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New report: Trump’s national security advisor is basing policy on his tweets instead of intelligence

New report: Trump’s national security advisor is basing policy on his tweets instead of intelligence

Garbage in, garbage out is a truism in the world of computing, and now, thanks to Donald Trump, it seems that it’s the operative method of America’s National Security Council.

According to a devastating report in The New York Times, during meetings with top National Security Council officials at the White House, Trump’s national security advisor, Robert C. O’Brien, begins not by examining the latest reports from intelligence agencies about difficult situations around the world that may impact our nation’s safety, but by “distributing printouts of Mr. Trump’s latest tweets on the subject at hand.”

In a dramatic shift in the very nature of the National Security Council, in the Trump administration, the job of top officials who are members of the Council has changed from advising the president on policy decisions to finding “ways of justifying, enacting or explaining Mr. Trump’s policy,” according to the newspaper.

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The Times contrasts the performance and styles of O’Brien — whom it describes as ” a dapper Los Angeles lawyer” — with his predecessors in the position of top national security advisor, John Bolton and General H.R. McMaster, by explaining that the two earlier officials “had strong policy views informed by deep military or diplomatic experience that differed from Mr. Trump’s in basic ways, and each sought to steer his policies.”

O’Brien, relatively inexperienced in national security matters compared to his antecedents, sees his mission as being a Trump “loyalist who enables his ideas instead of challenging them.”

With the departure of other experienced hands in the administration such as former Defense Secretary Jim Mattis, former Chief of Staff John Kelly, former Secretary of State Rex Tillerson, and former Director of National Intelligence, Dan Coats, and their replacements “by relatively little known loyalists anxious to carry out Mr. Trump’s will and eager to embrace his zeal in rooting out members of the so-called deep state involved in his impeachment or seen as dissidents,” Trump is now essentially unimpeded by “the adults in the room” as he blindly stumbles forward with our national security now overseen by people acting more obsequiously than analytically.

The trend towards the staffing of senior White House advisors with “yes men” unwilling to challenge Trump’s politically motivated and poorly reasoned strategies was only accelerated by the appointment this week of Richard Grenell, a prominent Trump supporter who previously served as ambassador to Germany and has no intelligence background, as acting Director of National Intelligence.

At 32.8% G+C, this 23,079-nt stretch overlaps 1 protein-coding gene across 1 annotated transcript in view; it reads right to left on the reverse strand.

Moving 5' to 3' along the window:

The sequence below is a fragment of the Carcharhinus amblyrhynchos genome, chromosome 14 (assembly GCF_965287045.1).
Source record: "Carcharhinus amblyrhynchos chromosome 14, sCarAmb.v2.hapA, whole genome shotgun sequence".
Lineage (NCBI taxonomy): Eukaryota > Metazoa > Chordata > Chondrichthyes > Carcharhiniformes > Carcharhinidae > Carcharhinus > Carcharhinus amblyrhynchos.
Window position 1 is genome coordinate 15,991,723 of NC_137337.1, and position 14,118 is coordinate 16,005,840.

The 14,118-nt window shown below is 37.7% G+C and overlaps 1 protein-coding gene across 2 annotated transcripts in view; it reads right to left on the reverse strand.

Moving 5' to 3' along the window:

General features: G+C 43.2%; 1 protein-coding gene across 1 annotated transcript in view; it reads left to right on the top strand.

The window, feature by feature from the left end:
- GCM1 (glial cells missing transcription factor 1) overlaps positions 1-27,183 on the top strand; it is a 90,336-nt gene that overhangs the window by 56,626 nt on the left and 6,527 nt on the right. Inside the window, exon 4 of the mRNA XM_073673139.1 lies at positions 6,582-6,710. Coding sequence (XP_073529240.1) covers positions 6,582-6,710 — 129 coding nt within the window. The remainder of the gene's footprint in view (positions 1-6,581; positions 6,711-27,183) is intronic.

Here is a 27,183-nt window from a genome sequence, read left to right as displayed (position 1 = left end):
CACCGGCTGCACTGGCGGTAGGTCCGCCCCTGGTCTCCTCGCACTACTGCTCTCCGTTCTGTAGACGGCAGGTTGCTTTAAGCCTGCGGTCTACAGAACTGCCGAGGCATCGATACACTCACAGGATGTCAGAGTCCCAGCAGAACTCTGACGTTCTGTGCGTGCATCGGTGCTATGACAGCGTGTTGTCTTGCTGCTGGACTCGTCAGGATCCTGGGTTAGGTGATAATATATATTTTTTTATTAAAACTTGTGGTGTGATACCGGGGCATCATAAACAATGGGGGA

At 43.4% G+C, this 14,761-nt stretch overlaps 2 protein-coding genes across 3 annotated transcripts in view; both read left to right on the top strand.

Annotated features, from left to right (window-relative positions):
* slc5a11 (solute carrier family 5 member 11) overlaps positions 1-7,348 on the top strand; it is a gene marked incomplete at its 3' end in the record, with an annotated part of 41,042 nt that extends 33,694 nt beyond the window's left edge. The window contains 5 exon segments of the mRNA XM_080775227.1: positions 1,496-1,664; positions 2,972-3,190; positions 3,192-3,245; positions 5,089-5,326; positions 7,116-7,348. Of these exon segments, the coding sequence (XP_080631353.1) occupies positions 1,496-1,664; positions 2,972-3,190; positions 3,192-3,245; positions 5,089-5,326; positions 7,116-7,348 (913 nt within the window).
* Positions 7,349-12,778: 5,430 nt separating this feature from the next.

In addition to changing the very purpose of the National Security Council, O’Brien at Trump’s direction is overseeing a drastic reduction in its size, “chopping the council’s staff from 174 policy positions in October to fewer than 115,” according to The Times, a far cry from the 236 policy staff members during the Obama era. Among the victims of the downsizing was the firing of Lt. Col. Alexander Vindman, a move widely seen as Trump’s political retribution against one of the star witnesses in his impeachment hearings.

Senator Chris Murphy (D-CT), a member of the Foreign Relations Committee, sees the president’s actions as creating “the clear impression that this is about retribution, not reform,” but is sanguine about the effect any restructuring of the council will have on a president who already rejects any advice he doesn’t already agree with.

“It’s not terribly clear what the N.S.C. has been doing for the last three years,” Senator Murphy said. “The N.S.C.’s function now seems to be war-gaming for potential presidential tweets instead of developing policy recommendations for presidential decision-making.”

John Gans, a former Pentagon official and the author of a book on the National Security Council told The New York Times that:

“The national security adviser should have the strongest staff possible, but it seems like Robert O’Brien is focused more on that audience of one — and making sure that Donald Trump is happy.”

Unfortunately, keeping Donald Trump happy seems to mean doing things that would make Vladimir Putin happy at least when it comes to America’s weakened national security stance. The scary thing is that Trump now has a team in place that won’t stand in his way.

All the more reason to ensure his departure from the White House as soon as possible.

Follow Vinnie Longobardo on Twitter.

Original reporting by Michael Crowley and at The New York Times.

Vinnie Longobardo
Managing Editor
Vinnie Longobardo is the Managing Editor of Occupy Democrats. He's a 35-year veteran of the TV, mobile & internet industries, specializing in start-ups and the international media business. His passions are politics, music, and art.

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